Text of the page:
previous next
[337] will be allowed within the limits of this army at least. Marylanders shall once more enjoy their ancient freedom of thought and speech. We know no enemies among you, and will protect all, of every opinion. It is for you to decide your destiny freely and without constraint. This army will respect your choice, whatever it may be; and while the Southern people will rejoice to welcome you to your natural position among them, they will only welcome you when you come of your own free will.

This magnanimous declaration fell upon cold ears, for the Piedmont region, in which Frederick is situated, contained few sympathizers with the Confederate cause. The majority of its people were contented and well-to-do owners of small farms, most of them of German descent, whose affiliations were more with Pennsylvania to the north than with Virginia to the south of them. It would have been quite different had Lee arrived among the men of Midland or Tidewater Maryland; but he had no time to wait on political action, for McClellan had gathered up full 90,000 men, veterans and new recruits, and, without orders from the authorities at Washington, was marching to again attack Lee. This made it important for him to at once turn his attention to military affairs. The alarm that followed the retreat of Pope to Washington had somewhat subsided, but there was no telling what Lee, Jackson and Stuart might attempt to do, and so Banks was held within the fortifications of the Federal city, with 75,000 men, to guard against an emergency. McClellan, resting his right on the Baltimore & Ohio and his left on the Potomac, advanced his lines, slowly and cautiously, toward the banks of the Monocacy, along which he had been informed Lee's army was encamped.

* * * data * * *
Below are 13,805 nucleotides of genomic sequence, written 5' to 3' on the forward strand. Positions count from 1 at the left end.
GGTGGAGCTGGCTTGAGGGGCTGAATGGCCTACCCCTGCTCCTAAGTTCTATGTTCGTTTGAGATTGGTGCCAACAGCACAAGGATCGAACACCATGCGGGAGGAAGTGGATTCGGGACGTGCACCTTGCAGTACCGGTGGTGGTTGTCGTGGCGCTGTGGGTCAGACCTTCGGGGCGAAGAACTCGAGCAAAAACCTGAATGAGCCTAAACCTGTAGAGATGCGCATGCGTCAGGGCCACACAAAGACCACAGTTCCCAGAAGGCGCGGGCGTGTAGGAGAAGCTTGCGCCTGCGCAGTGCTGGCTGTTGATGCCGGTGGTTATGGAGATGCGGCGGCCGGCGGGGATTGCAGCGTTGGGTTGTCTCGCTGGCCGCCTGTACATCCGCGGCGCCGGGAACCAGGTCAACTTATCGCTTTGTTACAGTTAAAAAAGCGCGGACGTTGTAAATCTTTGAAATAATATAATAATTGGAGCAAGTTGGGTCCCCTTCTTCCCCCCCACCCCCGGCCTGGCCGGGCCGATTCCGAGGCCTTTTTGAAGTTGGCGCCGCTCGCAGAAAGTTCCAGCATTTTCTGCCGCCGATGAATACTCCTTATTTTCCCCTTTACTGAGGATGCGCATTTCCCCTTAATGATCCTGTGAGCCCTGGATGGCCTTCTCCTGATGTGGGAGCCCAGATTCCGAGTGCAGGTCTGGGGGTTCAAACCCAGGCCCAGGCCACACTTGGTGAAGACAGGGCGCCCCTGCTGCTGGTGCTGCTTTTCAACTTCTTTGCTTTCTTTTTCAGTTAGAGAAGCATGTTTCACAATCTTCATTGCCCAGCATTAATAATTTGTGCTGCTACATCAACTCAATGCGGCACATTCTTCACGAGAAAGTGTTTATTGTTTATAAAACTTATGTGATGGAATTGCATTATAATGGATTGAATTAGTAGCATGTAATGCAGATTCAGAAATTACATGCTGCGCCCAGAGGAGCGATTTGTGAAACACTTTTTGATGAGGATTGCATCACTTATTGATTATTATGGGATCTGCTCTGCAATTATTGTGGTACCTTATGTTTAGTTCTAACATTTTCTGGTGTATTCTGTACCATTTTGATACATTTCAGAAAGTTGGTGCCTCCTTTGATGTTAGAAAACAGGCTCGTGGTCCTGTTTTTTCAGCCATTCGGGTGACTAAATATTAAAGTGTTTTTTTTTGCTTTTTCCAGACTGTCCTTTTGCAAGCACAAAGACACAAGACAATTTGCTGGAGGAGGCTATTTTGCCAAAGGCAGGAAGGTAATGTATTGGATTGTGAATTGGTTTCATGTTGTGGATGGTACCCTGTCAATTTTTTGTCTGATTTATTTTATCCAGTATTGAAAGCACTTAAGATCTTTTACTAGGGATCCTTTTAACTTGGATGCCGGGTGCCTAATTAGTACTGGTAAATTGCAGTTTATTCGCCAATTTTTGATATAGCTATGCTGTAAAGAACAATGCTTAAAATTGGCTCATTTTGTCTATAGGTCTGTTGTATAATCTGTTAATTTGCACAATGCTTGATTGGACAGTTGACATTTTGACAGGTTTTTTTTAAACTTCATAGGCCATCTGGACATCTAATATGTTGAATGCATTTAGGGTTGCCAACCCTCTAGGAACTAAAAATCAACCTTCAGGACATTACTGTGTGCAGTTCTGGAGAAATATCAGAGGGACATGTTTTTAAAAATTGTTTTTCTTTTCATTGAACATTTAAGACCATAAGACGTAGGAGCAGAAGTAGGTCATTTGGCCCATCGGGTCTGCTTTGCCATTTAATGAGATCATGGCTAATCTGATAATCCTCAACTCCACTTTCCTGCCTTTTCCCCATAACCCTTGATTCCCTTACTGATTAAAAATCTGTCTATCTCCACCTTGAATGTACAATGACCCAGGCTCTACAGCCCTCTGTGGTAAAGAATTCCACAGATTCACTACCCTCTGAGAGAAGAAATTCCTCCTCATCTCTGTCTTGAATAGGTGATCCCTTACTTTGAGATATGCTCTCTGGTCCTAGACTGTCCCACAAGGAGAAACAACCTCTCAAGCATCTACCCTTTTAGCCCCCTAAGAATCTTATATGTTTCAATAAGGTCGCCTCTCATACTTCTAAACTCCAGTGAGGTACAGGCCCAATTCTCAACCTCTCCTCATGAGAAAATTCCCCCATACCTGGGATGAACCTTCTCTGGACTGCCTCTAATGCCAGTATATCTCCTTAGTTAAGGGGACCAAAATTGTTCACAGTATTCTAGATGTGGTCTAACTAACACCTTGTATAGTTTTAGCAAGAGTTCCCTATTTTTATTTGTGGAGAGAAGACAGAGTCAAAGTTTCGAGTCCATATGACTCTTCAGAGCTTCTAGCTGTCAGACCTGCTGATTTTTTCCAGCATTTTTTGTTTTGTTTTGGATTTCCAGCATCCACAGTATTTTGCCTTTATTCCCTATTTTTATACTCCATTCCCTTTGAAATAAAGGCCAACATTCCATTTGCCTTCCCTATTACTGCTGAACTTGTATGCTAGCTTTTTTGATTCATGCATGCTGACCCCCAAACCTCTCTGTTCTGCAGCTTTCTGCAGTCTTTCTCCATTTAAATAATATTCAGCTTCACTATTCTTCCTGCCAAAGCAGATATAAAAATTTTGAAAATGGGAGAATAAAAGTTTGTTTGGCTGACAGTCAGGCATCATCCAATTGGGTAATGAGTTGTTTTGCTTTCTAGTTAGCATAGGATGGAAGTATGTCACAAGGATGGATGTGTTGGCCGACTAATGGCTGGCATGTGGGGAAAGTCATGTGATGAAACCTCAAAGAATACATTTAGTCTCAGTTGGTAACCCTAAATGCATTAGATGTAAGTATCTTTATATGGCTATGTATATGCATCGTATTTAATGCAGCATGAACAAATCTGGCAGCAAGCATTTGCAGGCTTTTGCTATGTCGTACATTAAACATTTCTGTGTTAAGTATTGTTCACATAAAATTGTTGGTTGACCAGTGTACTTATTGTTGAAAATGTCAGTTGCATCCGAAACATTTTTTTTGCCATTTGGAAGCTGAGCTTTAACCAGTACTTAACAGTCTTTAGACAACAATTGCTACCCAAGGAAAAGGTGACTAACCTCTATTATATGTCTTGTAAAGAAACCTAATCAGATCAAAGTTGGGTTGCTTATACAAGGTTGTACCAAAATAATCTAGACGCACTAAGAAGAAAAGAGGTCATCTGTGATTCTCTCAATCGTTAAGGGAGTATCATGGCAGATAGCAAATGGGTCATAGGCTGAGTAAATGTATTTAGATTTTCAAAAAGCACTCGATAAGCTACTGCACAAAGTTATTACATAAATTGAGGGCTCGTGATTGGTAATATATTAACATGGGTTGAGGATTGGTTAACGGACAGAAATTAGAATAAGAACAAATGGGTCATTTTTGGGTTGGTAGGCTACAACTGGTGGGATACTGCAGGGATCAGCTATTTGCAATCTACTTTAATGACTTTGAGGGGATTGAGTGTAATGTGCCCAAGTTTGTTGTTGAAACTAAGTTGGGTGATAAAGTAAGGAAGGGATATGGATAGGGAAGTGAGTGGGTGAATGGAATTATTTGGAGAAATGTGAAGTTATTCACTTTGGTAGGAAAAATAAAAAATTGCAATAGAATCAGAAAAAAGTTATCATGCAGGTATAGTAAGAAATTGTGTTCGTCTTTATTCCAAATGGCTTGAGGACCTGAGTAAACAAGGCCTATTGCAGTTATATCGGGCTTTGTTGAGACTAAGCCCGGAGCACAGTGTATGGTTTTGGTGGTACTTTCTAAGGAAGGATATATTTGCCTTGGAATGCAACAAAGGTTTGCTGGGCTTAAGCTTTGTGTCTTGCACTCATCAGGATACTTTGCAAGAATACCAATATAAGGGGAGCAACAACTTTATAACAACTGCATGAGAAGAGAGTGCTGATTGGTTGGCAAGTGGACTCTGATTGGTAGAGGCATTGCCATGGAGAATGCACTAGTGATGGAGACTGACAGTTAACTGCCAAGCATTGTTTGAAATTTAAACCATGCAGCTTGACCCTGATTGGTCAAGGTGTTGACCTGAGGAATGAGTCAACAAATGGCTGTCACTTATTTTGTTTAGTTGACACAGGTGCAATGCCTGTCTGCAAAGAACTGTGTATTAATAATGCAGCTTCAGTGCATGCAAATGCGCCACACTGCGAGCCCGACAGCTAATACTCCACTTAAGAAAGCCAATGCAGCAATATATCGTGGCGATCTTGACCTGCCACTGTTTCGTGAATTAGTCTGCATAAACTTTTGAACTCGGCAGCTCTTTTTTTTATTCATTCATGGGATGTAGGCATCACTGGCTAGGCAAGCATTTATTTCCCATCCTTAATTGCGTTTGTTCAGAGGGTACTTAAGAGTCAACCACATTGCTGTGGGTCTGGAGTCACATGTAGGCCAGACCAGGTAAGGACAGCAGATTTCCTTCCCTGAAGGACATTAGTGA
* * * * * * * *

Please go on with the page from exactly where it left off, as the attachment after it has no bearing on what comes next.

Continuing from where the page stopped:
Lee desired to draw McClellan further from his base of supplies than the valley of the Monocacy; preferred to contend with him beyond the Blue ridge (here called the South mountain), in the vicinity of Hagerstown, if he could draw him that far away, where, at the same time, he could threaten an invasion of Pennsylvania, which was one of the cherished designs of Stonewall Jackson. The one obstacle to delay this movement was the Federal garrison, of some 12,000 men, holding Harper's Ferry, with outposts at Martinsburg and other points on the Baltimore & Ohio. Lee had ordered Loring, in the Kanawha valley, to move his force to Winchester, which place he had selected as the rendezvous for his stragglers and men from hospitals, and for a depot of supplies. This made

Creative Commons License
This work is licensed under a Creative Commons Attribution-ShareAlike 3.0 United States License.

An XML version of this text is available for download, with the additional restriction that you offer Perseus any modifications you make. Perseus provides credit for all accepted changes, storing new additions in a versioning system.

hide People (automatically extracted)
Sort people alphabetically, as they appear on the page, by frequency
Click on a person to search for him/her in this document.
R. E. Lee (6)
George B. McClellan (3)
Stonewall Jackson (2)
J. E. B. Stuart (1)
John Pope (1)
Tidewater Maryland (1)
W. W. Loring (1)
N. P. Banks (1)
hide Display Preferences
Greek Display:
Arabic Display:
View by Default:
Browse Bar: